Where the commercial ‘partner’ needs full ownership of the results for commercial reasons, the university may agree to this. But the cost to the commercial ‘partner’ will be greater than where the results are of less immediate commercial importance or interest to the sponsor.
For example, where the project is more speculative in nature, or has implications for future research at the university, the financial contribution of the commercial ‘partner’ will be lower and the rights to use and exploit the IP granted by the university will be more limited.
Maximising innovation and finding a workable compromise
The aim of the model agreements is to maximise innovation. The cornerstone of the 5 model research collaboration agreements is that, at the least, a commercial sponsor should have the right to use the results on a non-exclusive basis so as to promote the use of the results and therefore innovation.
Critical to model consortium agreements B and C is that there is an exploitation plan and that if a party tasked with exploiting the results does not do so, the rights to exploit other parties’ results come to an end. Model consortium agreement A creates a level playing field under which all the parties have the right (but not the obligation) to exploit the results.
The model agreements have not been developed with the aim of maximising the commercial return to the universities; the aim is to encourage university and industry collaboration and the sharing of knowledge. They do not represent an ideal position for any party; depending on the circumstances they are designed to represent a workable and reasonable compromise for both or all parties.
A key element of any research agreement entered into by a university will be the right to publish the results, for example, in the form of scientific papers and to use the results in connection with teaching and academic research.
Publication is not only the life blood of the academic researcher’s career but also important to the development of the research profile of the university.
But premature publication may damage the competitive position of the university and/or the commercial ‘partner’ and/or the chances of protecting and exploiting the IP.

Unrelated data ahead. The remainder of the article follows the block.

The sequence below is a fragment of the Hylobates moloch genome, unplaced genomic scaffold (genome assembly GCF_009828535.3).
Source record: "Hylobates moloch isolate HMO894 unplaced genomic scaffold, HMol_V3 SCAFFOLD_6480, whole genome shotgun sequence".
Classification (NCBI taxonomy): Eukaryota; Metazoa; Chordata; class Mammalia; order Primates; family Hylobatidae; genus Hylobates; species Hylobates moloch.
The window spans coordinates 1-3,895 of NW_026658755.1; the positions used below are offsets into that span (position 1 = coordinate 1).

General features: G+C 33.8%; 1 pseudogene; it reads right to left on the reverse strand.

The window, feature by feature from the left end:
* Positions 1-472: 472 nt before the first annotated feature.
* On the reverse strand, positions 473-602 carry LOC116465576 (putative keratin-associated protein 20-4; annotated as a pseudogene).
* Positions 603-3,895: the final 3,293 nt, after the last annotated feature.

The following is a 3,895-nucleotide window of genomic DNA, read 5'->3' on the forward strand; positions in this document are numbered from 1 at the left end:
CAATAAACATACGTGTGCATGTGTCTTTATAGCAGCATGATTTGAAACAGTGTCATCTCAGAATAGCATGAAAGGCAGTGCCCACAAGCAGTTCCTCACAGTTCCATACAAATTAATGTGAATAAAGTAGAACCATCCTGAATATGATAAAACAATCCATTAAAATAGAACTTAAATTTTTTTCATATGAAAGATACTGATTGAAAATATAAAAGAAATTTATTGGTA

For example, early disclosure would prevent an application for a patent from being successful because the invention would not be novel. The effect of this is that there would not be any protected lead-in time to get a product to market and there would be competition from other parties at all stages.
The 5 model research collaboration agreements provide a spectrum in relation to the right to publish, with no rights to publish for the academics at one end of the spectrum and unrestricted rights at the other.
The ‘middle ground’ is represented by the academic researchers being able to publish under a protocol that allows the commercial ‘partner’ an element of control over the content of, and the timescale for, publication (eg in order to give the sponsor an opportunity to secure patent protection).
It is important that you identify any major issues or differences of approach early on in the process of negotiating the research project. By doing so, you will be able to concentrate on resolving those issues.
Before drafting an agreement you should discuss the main issues relevant to your project both internally and with your collaborators. This will help ensure you have similar expectations for the proposed project. There are 2 outline documents which are designed to help you identify these issues and agree expectations.
None of the 5 research collaboration agreements deals with the joint ownership of IP because this occurs more rarely than people think and it is more difficult for both the sponsor and the university to manage. The research collaboration agreements adopt the simpler approach that one or other of the parties will own the IP, but the result of negotiations may be that the university owns the IP in result ‘A’ and the sponsor owns the IP in result ‘B’.